ROOTS welcomes its newest guitar and bass mentor, Dave Mohr.
Dave Mohr (guitar • bass) is a recording artist and guitarist with the group The Era, with his wife Nicole and her sister. Previously he played for Remedy Drive, which was nominated for “Best Rock Song of the Year.” These days he’s focusing on teaching and learning. He has a bachelor’s in music from Olivet Nazarene University, just south of Chicago where he’s from, and finds the students he works best with are ones who work hard. “As a teacher my goal is obviously to teach the technical aspects of music and how to play guitar, but that does no good if the student isn’t inspired towards music and the instrument,” he says. “I try to teach that inspiration (for every age in very different ways) by showing them why music, and the guitar is great, fun, emotional. But when a student comes in the door hungry for it, ready to learn, ready to work, we can share that inspiration, and they can really improve… and so can I.”
Here’s a little more about Dave:
What are you teaching at ROOTS?
Guitar and bass.
Who are some notable names you’ve worked with?
Remedy Drive, The Era, Jonathan Thulin, Press Play
When did you begin playing? Teaching?
I had a guitar when I was very young, but started to become serious about it when I was 13, I’m 27 now. I started teaching in college when I was around 20.
What’s your specialty or what are you known for?
With Remedy Drive I found myself to be a pretty serious effects player. However, I’m not a fan of the modern wishy washy “might as well be playing a keyboard pad” guitar, so my goal was to add atmosphere when appropriate, but when it would have the most impact come out of that with really cutting guitar lines.
Outside of Remedy Drive, I’ve always loved getting creative with tonality. Don’t get me wrong, I play by the rules and don’t force it, but if there is a chance to tastefully add something to a song with a flat9 or an augmented chord, you can bet I’ll do it!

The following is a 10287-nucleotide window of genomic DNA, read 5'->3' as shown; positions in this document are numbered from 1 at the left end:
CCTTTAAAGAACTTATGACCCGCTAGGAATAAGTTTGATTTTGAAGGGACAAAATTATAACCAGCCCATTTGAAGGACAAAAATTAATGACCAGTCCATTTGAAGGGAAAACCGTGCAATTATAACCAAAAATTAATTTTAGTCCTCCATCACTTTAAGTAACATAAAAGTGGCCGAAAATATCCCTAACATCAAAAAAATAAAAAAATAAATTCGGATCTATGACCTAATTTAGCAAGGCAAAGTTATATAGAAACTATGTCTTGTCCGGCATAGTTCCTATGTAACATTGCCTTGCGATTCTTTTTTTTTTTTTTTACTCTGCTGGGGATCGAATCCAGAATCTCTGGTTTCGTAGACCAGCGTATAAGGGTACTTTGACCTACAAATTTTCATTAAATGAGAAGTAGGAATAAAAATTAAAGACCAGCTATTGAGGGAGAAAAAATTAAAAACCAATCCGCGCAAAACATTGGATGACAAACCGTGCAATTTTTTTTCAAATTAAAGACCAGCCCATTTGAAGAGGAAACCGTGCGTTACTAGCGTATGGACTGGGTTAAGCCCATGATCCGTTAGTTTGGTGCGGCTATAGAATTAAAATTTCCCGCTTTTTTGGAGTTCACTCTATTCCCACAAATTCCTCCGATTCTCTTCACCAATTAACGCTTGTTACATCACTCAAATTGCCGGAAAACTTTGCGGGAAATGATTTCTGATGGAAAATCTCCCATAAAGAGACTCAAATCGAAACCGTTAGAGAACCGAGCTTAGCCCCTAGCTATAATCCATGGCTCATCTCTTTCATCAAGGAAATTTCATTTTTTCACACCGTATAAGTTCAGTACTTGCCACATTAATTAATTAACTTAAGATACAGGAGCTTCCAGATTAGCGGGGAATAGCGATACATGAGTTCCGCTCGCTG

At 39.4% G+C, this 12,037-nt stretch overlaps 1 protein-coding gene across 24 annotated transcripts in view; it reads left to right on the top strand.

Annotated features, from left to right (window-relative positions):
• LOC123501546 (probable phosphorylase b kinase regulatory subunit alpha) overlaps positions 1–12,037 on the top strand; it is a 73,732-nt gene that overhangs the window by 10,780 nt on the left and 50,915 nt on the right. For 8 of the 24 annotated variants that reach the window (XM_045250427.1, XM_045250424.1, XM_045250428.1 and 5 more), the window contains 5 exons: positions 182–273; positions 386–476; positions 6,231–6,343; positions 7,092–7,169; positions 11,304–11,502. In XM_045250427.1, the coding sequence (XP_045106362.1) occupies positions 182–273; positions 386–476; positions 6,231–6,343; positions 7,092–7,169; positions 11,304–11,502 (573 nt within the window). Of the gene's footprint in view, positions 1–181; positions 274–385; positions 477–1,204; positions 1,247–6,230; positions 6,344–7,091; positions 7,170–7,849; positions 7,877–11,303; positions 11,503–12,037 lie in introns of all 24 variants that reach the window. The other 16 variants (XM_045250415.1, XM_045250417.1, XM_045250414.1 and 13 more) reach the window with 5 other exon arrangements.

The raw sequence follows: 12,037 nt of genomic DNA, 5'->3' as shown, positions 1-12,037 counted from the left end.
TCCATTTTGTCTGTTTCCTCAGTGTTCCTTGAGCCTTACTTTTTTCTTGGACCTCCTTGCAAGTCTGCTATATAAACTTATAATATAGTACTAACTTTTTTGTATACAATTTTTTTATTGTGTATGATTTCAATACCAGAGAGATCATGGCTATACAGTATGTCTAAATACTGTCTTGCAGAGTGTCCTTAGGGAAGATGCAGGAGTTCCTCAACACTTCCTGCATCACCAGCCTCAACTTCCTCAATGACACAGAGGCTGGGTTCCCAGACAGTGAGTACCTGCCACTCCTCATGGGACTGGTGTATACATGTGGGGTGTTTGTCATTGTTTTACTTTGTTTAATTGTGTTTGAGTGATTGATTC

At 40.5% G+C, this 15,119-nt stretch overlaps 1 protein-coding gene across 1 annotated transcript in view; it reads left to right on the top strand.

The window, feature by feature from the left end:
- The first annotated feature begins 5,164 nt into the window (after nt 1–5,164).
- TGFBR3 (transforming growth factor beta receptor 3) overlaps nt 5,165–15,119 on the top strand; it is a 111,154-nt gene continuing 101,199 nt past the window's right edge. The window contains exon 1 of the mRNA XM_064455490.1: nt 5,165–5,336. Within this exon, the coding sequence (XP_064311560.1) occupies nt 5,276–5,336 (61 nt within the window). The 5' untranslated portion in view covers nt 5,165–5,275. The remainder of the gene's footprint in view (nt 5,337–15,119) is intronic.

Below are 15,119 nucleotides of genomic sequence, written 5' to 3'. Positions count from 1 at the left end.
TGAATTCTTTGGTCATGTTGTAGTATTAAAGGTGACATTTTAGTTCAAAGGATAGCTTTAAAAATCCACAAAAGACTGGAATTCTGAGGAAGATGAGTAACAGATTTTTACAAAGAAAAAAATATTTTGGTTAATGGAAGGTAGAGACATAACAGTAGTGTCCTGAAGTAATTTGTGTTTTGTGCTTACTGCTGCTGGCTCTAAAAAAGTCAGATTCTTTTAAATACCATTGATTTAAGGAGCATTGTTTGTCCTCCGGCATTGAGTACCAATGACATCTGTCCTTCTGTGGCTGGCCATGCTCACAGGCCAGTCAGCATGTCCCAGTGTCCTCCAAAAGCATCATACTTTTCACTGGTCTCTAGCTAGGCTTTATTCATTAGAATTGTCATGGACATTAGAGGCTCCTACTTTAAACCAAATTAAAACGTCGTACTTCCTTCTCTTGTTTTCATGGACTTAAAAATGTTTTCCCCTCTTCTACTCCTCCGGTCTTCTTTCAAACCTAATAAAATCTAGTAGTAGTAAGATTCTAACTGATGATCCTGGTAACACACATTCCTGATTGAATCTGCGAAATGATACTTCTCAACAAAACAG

Where were you born, and how did you end up in Nashville?
Born just south of Chicago in Peotone, Ilinois. I moved to Nashville after graduation college. I had very little previous connections, but did my best to meet people and get them to let me play with them.
What role does worship play in music to you?
I love God, and I love music. I was lucky to have an amazing teacher while I was in college, absolutely a mentor, that described this in a way that has really stuck with me. He said, “Imagine yourself, and your whole world surrounded by a sphere made of dark construction paper, God’s glory would be symbolized by light all around the outside of this sphere. He’s all around you, holding your sphere up, guiding your life but you just can’t see him because of your perspective. Music is like a pin prick in the construction paper. It lets in a tiny stream of light, and gives us a glimpse of God’s glory.” I believe music is an extremely powerful tool, that extends beyond the understanding of this world. Just like any tool, it can be used for good or for evil. I have always strived to, with the full range of emotion we were created with, use it to bring myself, and others closer to our creator.
What issues/causes are you passionate about?
I am passionate about the identity of my generation and a generation younger than mine. I am passionate about inspiring these generations to take action, in whatever it is that they’re passionate about. To work for whatever it is they feel called to accomplish. Whether that is feeding the hungry, ending slavery or making faster cars with less emissions. I’m passionate about these generations identifying with tangible action, rather than intangible reaction.